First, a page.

A Theater Critic Reviews...Trump's State of the Union Address
Because the live drama of our republic deserves a serious theatrical assessment.
When Donald Trump took the podium for last night's State of the Union Address, he was stepping onstage for our federal government's biggest theatrical event. From the scripted emotion to the coordinated costumes to the special guest stars, the State of the Union is grand theater, and its participants last night knew it: The rapturous applause of Republicans was more ecstatic than that of the most devoted Hamilton fans at the Richard Rodgers Theatre. The State of the Union is a dramatic spectacle, requiring its own drama criticism.
The staging alone is worthy of commentary, with the president delivering the entire speech flanked by the vice president and Speaker of the House. It's an imposing formation in times of unified government, but when one of those wingmen has been deemed "The Shadow President," and the other is Nancy Pelosi, it's a bit like having Statler and Waldorf seated behind you as you attempt to perform Hamlet — and Donald Trump is no Laurence Olivier.
The president is charismatic when he's improvising, but it all evaporates when he's on book. Days of reported rehearsal mitigated that somewhat last night. True, President Trump's performance was marked by certain indelible habits that would turn any acting teacher blue in the face: Breaths barged uninvited into the middle of phrases as he pinched the air with his right hand — but we're used to this strange choreography by now.
The president's content was as expected as his form. Viewers hoping to tune in to their regularly scheduled programs would not have been disappointed by the stories of drugs, sex, and violence he trotted out, which could have formed the basis of any episode of Law & Order. These were pretexts he used to once again attempt to sell his border wall, a project for which he has found a renewed interest now that his party no longer controls the House of Representatives.
He caused viewers to do a double take when he said, "I want people to come into our country in the largest numbers ever, but they have to come in legally." This came as news to both those impacted by his travel ban and, apparently, his speechwriters, who loaded no such thing into the teleprompter. I attribute the ad-lib to the muscle memory of a man conditioned to unconditionally speak in the superlative.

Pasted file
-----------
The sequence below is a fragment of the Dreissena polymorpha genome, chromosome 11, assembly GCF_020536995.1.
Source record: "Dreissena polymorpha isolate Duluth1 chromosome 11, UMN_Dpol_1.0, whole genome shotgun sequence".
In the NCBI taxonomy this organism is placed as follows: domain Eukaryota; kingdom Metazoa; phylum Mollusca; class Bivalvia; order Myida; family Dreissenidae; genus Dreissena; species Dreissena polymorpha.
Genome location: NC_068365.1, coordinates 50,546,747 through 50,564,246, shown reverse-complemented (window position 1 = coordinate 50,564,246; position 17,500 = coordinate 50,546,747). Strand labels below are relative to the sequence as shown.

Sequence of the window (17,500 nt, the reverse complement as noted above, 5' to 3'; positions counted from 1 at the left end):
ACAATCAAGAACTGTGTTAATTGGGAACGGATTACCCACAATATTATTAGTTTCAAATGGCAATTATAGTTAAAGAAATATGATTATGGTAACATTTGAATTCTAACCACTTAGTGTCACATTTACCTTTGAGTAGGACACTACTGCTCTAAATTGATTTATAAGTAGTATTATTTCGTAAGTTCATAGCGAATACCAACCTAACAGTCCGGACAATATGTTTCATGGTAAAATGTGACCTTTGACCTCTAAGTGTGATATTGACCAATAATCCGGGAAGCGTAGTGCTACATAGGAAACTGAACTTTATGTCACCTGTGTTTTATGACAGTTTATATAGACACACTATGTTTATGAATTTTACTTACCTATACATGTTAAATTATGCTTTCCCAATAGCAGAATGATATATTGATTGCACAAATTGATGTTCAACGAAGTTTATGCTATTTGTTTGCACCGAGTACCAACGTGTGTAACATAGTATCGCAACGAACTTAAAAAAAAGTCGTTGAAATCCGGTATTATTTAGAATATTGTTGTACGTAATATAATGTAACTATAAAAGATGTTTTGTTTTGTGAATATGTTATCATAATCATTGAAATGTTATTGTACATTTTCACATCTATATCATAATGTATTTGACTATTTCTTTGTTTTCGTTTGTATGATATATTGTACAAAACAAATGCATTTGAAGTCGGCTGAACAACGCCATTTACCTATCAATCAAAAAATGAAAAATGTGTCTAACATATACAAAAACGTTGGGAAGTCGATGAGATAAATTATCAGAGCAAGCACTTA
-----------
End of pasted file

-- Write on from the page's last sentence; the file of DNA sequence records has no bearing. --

Tempering contention with consensus, President Trump devoted time to topics with which few could disagree, promising to wipe out HIV/AIDS and childhood cancer. While some Democrats remained unmoved, most couldn't help but stand and clap for such feel-good proposals. World War II veterans and Buzz Aldrin also got standing ovations, with the full chamber singing "Happy Birthday" to 81-year-old Holocaust and Pittsburgh massacre survivor Judah Samet.
Playing her role as antagonist-in-chief, Speaker Nancy Pelosi responded to Trump's speech by pretending to read from the prepared script in her hands when he was saying something she didn't care for, and clapping precariously close to the president's head when he did.
Mike Pence received the speech with his typical stoicism: Maybe he was listening and maybe he was planning his outfit for his emergency swearing-in ceremony, but by taking his cues from house right, he never failed to hail the chief (for now).
The most striking costume choice of the evening came from the women of the house Democratic caucus: Adorned in suffragist white, they formed a visible sea of opposition to the president. Mostly stern and disapproving, they erupted into cheers when he noted the record number of women in the workforce.
Overall, it was one of President Trump's better performances: He gave his supporters cover by feinting toward bipartisanship while delivering a hard right hook on divisive issues like immigration and abortion. If the goal was to gather footage of Kamala Harris, Bernie Sanders, and the 20 other Congressional Democrats running for president giving stank face as President Trump called for the end of drug cartels and Bolívarian Socialism, he got what he was after — but it's a testament to our low expectations that this is what winning looks like.
And the Democratic Response…
The losing candidate for last year's Georgia gubernatorial race (and possible 2020 Senate candidate), Stacey Abrams similarly benefited from low expectations: She took one of the hardest gigs in politics and managed to avert total disaster.
That didn't look assured from the outset: Backed by a phalanx of supporters who looked like they might break into "We Are the World," she opened the speech by wishing us a happy Lunar New Year, as opposed to the more recognized Chinese New Year, like she was running for governor of the moon.
But Abrams grabbed hold of our attention by hitting on topics that were oddly absent from the president's speech: Gun violence, depressed wages, voter suppression, and (most glaringly) the government shutdown that saw 800,000 federal workers go without pay for a month and had certain producers offering relief in the form of free tickets.
Her speech still arrived as an unnecessary second act on a show that works better at 90 minutes, no intermission, but Abrams committed to the role. I look forward to seeing her in future productions.